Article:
It can be hard to find the right pace when you first start trail running. Your average pace will quickly drop as you adjust to the different trail conditions, but it will get better over time. What is a good trail running pace once you get past the beginner phase?
As a beginner a good trail running pace will be 20 percent slower than your average road pace. Once you get used to trail running aim for a 10 percent pace reduction or less. This is a general guideline, not a set rule. Your actual pace will depend on the difficulty of the trail.
It will be hard to get over the mental hurdle as your average pace drops. Just remember that you can’t compare trail running to your regular track or pavement pace. You will never be able to make up for constantly changing terrain.
Trail running offers a whole new set of challenges. You’re working around obstacles, shuffling through mud, and regularly changing your ascent. Don’t try to compare apples and oranges. In the rest of this article I’ll walk you through choosing and setting your trail running pace.
What Is a Good Trail Running Pace?
Did you hop off the couch one day and decide to run a marathon? No, it takes months/years of training before you start to feel comfortable running long distances.
You have both physically and mentally learn how to run and pace yourself. Every week you slowly get used to running. This is the same type of approach you need to take with trail running.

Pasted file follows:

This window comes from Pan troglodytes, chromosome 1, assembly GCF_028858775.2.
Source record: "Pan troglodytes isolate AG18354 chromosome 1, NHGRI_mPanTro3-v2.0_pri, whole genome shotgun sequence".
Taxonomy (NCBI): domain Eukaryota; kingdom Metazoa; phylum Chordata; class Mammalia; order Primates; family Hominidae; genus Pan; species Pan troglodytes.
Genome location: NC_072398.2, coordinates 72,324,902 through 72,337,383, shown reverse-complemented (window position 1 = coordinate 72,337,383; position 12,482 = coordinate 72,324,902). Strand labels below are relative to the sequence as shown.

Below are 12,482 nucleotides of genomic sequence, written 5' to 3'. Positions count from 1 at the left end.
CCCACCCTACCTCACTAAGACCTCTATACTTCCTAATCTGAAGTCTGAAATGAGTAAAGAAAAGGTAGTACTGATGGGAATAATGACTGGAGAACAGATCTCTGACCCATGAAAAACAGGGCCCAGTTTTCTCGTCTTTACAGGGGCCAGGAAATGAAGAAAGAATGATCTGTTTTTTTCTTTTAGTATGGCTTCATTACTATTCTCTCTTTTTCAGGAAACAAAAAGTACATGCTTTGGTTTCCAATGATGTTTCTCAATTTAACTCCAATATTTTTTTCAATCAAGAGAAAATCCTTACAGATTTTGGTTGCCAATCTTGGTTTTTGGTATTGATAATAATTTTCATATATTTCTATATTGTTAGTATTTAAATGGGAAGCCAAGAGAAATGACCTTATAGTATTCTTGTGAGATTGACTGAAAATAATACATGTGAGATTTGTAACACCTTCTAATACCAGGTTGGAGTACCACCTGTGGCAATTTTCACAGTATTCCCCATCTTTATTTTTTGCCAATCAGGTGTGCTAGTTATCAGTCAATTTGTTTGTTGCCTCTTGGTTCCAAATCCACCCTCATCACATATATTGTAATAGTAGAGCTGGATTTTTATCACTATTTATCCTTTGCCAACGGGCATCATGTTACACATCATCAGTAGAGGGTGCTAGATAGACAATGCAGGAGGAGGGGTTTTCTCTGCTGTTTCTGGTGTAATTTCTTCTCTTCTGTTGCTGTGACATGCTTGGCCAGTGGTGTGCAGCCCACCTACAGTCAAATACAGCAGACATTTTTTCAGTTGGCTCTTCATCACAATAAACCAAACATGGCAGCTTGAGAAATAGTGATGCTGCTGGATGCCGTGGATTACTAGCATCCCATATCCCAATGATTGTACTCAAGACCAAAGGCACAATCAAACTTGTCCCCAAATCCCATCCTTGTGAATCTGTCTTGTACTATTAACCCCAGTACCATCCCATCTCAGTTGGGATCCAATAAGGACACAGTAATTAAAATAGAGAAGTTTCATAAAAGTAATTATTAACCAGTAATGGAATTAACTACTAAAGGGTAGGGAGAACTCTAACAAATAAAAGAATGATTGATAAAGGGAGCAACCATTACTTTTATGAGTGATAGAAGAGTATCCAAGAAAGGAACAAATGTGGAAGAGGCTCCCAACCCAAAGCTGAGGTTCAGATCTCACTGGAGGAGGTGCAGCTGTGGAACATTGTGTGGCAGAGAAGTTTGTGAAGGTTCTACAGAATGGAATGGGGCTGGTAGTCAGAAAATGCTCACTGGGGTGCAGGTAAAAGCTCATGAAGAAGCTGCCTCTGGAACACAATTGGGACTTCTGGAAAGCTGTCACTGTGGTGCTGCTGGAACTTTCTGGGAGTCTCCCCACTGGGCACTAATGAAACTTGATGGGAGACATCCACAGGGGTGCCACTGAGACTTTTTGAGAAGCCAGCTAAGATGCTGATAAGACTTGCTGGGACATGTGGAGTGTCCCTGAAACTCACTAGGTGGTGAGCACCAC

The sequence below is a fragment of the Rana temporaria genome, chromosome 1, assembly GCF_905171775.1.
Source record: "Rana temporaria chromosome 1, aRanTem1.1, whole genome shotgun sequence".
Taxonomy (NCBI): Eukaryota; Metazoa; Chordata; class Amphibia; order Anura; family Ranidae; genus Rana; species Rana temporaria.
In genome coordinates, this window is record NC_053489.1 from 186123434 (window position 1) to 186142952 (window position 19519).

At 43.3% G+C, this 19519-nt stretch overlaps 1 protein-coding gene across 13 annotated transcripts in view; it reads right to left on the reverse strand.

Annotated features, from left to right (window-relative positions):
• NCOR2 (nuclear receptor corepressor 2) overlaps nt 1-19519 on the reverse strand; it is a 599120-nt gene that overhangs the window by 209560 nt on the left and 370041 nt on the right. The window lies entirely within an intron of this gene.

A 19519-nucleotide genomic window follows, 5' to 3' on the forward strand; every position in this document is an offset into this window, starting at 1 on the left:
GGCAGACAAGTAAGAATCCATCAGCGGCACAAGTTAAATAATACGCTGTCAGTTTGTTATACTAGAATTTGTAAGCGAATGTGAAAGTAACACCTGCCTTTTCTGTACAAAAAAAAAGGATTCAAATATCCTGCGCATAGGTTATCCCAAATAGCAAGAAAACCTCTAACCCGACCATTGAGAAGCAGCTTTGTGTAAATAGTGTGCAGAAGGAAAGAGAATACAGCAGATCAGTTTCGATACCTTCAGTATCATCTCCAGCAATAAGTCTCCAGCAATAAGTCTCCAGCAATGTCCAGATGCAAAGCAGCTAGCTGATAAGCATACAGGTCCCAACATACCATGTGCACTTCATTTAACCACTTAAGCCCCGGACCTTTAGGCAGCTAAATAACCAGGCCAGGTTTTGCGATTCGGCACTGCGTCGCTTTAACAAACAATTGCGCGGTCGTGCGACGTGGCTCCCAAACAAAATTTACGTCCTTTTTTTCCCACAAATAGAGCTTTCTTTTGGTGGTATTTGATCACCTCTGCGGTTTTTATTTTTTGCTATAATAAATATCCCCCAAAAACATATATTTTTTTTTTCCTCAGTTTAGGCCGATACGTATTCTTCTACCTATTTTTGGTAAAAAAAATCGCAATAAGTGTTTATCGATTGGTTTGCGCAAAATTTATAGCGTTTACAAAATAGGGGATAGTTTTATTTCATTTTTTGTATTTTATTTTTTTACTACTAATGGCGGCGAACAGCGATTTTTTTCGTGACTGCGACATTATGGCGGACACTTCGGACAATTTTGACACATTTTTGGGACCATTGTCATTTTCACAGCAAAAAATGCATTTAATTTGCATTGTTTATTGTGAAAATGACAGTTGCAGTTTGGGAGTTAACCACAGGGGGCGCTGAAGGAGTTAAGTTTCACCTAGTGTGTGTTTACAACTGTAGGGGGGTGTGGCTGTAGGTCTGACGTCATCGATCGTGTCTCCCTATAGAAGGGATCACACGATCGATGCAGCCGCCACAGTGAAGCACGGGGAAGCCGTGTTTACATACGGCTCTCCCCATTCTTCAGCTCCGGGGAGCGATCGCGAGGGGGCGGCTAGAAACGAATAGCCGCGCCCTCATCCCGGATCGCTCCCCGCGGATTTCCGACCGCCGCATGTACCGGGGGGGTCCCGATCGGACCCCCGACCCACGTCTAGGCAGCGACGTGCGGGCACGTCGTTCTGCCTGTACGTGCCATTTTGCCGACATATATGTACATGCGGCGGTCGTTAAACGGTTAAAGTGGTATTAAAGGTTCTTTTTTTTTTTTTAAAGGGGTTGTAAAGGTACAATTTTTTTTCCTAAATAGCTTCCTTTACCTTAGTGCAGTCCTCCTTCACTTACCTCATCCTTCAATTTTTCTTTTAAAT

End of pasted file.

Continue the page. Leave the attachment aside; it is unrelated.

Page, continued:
There will obviously be some carryover between running on pavement and hitting the trail, but it’s a completely different hobby. You need train your mind/body and get used to the trail.
Transitioning to trail running is more of a mental challenge than physical. It’s all about adjusting your pace on the fly and learning to work through difficult terrain.
The following chart should give you a rough estimate to aim for. You should fall somewhere between the 10-20 percent range as you get used to trail running.
|Average Mile Time||20% Reduction||10% Reduction|
|5 Minutes||6:00 Avg||5:30 Avg|
|6 Minutes||7:12 Avg||6:36 Avg|
|7 Minutes||8:24 Avg||7:42 Avg|
|8 Minutes||9:36 Avg||8:48 Avg|
|9 Minutes||10:48 Avg||9:54 Avg|
|10 Minutes||12:00 Avg||11:00 Avg|
Fast Runners Will See a Bigger Percentage Change in Pace
Notice how faster runners on pavement have less wiggle room in the 10-20 percent range. Don’t worry if you can’t meet the 20% change in the first couple of times out. Your times will quickly improve as you get used to trail running.
When you first start running aim for less than a 1-2 minute change over your regular mile time. After the first 1-2 months your average pace should start falling somewhere along the above table.
Start Off With a 20% Drop in Running Pace
If you already have a running background you’ll be surprised how fast you can transition to trail running. It took about 2 weeks for me to start feeling comfortable on the trail.
At that point I was regularly running about 20%-30% slower than my usual track time. It’s hard to describe, but it didn’t feel like I was running slower. You just end up losing your pace randomly throughout the run.
Every single obstacle causes you to lose a few seconds as you navigate around it. Jump over a fallen branch (minus 2 seconds), navigate through/around mud (minus 15 seconds), slight change in elevation (minus 20 seconds).
Small hurdles really add up over the course of a long run. As you slowly get used to trail running navigating the trail becomes second nature. Your pace will quickly increase is you start to form muscle memory.
Work Up To a 10% Average Pace Change
Your trail running pace will naturally improve as you get comfortable running and navigating through various obstacles. Within 2-3 months your pace should significantly improve.